Women and the Court
Members of the U.S. Supreme Court sit for a group portrait at the Supreme Court in Washington in this March 3, 2006 file photo. (AP Photo/J. Scott Applewhite, File)

President Obama is expected to nominate a woman to replace retiring Justice David Souter. Justice Ruth Bader Ginsburg is currently the sole woman on the Supreme Court. (AP Photo)

Any day now, Barack Obama will be announcing his choice for nominee to succeed David Souter on the U.S. Supreme Court. Speculation is high that it will be a woman.

Ruth Bader Ginsburg has said she’s “lonely” on the court. And at one level, it seems obvious that the court should have another woman. The world is half female.

But does a woman bring a special kind of jurisprudence to the bench? Is it the “quality of empathy” Obama says he wants? And what kind of woman? Hispanic? Straight? Gay? Elected?

This hour, On Point: Women, justice, and the Supreme Court.

You can join the conversation. Tell us what you think — here on this page, on Twitter, and on Facebook.


Joining us from Charlottesville, Va., is Dahlia Lithwick, senior editor and legal correspondent for Slate. She recently co-wrote  a piece with Hanna Rosin called “An Unnatural Woman,” looking at potential female nominees to the Supreme Court and issues of sexuality. She’s also written recently about the controversial idea of a female jurisprudence and the concept of judicial empathy.

From Washington, we’re joined by Hanna Rosin, a contributing editor at The Atlantic and a writer for Slate. She’s also a founding editor of “Double X,” a new women-focused Web magazine launching today.

And from Palo Alto, Calif., we’re joined by Deborah Rhode, professor at Stanford Law School. She’s a pioneering scholar on the field of gender and the law. She’s director of Stanford’s Center on the Legal Profession. Her latest book is “Women and Leadership: The State of Play and Strategies of Change.”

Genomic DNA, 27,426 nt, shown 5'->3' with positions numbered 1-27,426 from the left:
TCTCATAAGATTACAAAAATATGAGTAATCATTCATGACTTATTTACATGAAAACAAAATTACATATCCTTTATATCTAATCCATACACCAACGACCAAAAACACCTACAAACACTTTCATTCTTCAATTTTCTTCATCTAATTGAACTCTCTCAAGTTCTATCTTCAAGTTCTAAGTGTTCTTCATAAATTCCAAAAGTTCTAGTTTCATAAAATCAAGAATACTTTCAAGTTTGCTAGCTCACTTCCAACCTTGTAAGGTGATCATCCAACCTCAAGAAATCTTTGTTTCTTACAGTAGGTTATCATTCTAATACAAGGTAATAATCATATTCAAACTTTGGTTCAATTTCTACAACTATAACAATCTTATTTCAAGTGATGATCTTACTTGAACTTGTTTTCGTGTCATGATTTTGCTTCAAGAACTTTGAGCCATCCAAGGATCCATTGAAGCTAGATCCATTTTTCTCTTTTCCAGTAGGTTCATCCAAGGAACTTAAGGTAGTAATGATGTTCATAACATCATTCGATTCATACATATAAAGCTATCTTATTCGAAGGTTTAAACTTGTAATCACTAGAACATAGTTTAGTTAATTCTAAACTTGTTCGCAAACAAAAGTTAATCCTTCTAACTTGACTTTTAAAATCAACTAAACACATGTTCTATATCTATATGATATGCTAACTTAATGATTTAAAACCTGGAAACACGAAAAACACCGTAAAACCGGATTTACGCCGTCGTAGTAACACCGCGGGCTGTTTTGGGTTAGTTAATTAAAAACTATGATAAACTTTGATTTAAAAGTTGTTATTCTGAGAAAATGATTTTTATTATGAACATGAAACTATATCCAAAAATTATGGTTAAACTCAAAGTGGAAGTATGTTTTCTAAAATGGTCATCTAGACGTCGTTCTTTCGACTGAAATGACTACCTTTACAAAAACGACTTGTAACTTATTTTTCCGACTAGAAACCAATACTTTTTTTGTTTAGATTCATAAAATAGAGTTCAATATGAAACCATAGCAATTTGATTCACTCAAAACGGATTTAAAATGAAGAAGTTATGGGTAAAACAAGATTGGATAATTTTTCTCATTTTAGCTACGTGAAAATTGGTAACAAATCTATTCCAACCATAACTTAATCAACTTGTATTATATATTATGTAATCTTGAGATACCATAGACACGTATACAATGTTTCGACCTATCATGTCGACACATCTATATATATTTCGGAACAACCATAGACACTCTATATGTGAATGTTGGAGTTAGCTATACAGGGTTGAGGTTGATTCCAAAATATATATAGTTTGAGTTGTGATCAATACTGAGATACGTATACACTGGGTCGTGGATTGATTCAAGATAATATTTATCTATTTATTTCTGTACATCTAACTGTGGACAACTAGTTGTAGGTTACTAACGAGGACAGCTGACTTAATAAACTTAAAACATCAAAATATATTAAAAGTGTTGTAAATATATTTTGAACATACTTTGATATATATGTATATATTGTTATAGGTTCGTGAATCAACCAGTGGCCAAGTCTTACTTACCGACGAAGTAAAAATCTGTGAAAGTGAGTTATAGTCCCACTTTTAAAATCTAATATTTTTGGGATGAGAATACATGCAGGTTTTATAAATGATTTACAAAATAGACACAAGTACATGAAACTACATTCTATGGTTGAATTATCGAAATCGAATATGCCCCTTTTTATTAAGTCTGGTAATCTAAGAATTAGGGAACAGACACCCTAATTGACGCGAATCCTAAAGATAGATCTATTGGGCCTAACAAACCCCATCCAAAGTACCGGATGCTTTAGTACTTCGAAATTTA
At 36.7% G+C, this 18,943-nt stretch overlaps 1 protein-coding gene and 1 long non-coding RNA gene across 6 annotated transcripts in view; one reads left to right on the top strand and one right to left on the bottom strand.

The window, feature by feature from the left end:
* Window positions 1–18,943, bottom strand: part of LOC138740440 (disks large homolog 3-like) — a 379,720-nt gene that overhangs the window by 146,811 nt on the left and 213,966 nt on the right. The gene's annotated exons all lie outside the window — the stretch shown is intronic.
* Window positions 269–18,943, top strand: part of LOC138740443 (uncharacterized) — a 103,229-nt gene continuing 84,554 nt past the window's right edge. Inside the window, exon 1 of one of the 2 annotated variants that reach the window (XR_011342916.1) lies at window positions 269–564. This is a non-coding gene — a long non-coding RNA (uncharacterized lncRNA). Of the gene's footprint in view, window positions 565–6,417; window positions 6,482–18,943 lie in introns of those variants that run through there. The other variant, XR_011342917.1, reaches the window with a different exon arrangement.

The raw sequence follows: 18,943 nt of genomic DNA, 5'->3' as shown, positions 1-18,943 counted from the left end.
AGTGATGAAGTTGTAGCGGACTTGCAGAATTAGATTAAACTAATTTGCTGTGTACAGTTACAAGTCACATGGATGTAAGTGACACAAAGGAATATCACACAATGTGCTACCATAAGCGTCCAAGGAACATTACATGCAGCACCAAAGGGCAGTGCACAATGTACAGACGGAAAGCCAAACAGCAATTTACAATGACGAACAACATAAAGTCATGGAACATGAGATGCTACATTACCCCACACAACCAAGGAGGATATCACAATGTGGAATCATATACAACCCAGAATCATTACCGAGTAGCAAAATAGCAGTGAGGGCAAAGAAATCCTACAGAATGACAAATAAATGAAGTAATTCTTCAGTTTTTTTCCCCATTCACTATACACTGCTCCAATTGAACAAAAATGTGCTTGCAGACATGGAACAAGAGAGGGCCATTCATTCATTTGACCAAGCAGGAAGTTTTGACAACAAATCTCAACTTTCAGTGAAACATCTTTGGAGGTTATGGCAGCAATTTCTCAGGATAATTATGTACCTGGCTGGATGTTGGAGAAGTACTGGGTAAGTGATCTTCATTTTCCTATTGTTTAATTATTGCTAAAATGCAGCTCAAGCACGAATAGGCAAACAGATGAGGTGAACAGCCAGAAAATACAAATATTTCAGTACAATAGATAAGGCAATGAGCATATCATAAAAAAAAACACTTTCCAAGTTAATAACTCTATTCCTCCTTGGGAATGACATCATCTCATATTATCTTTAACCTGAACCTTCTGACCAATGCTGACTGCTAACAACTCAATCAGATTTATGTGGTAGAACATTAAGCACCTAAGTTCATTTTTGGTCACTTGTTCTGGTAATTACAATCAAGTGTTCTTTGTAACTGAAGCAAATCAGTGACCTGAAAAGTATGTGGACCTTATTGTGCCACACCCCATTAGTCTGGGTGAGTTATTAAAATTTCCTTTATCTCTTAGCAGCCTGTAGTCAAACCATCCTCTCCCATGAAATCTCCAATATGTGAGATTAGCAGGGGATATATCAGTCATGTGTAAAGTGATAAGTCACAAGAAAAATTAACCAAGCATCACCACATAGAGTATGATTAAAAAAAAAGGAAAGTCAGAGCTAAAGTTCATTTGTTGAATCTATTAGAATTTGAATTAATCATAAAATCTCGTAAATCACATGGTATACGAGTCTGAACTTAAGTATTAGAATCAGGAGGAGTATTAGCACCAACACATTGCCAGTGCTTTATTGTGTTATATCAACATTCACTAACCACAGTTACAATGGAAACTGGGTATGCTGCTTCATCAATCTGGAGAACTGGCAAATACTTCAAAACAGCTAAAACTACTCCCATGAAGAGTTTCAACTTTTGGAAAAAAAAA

Please follow our community rules when engaging in comment discussion on this site.
Oct 6, 2015
Eric Baker, co-owner of the Mo Money Pawn Shop, poses for a photo at the shop Wednesday, Sept. 23, 2015, in Phoenix.  (AP)

American gun policy front and center in the 2016 campaigns after the shootings in Oregon. We’ll look at who stands where on guns.

Oct 6, 2015
In this Wednesday, Sept. 2, 2015, photo, Dorothy McIntosh Shuemake, mother of Alison Shuemake, browses a picture collage of her daughter at her home, in Middletown, Ohio. Alison Shuemake, 18, died Aug. 26, after a suspected heroin overdose. (AP)

American addiction. From prescription painkillers to heroin. The numbers are staggering. Why?

Oct 5, 2015
Singer-songwriter Sara Barielles on the cover of her new memoir, "Sounds Like Me." (Courtesy Simon & Schuster)

Singer-songwriter Sara Bareilles goes fully confessional in her new memoir, “Sounds Like Me.” She joins us.

Oct 5, 2015
The newest version of the Apple mobile iOS system allows ad-blocking software on mobile browsing for the first time. (Abdullah Syahbal / Flickr)

Are ad–blocking, bots, and mobile gutting economic viability of the internet? We’ll take a close look.

On Point Blog
On Point Blog
Our Week In The Web: October 2, 2015
Friday, Oct 2, 2015

We say hello again to our email address (since so many of you did this week) and goodbye to the Log Lady.

More »
Interview With Sen. Bernie Sanders: ‘Count Me As A Radical’
Thursday, Oct 1, 2015

Vermont Sen. Bernie Sanders is making waves in the 2016 Presidential race, and he joined us today from the US Capitol to explain how his campaign message is connecting with voters around the country.

More »
Our Week In The Web: September 25, 2015
Friday, Sep 25, 2015

But seriously — where ARE our podcasts running off to? Plus, more Jewel.

More »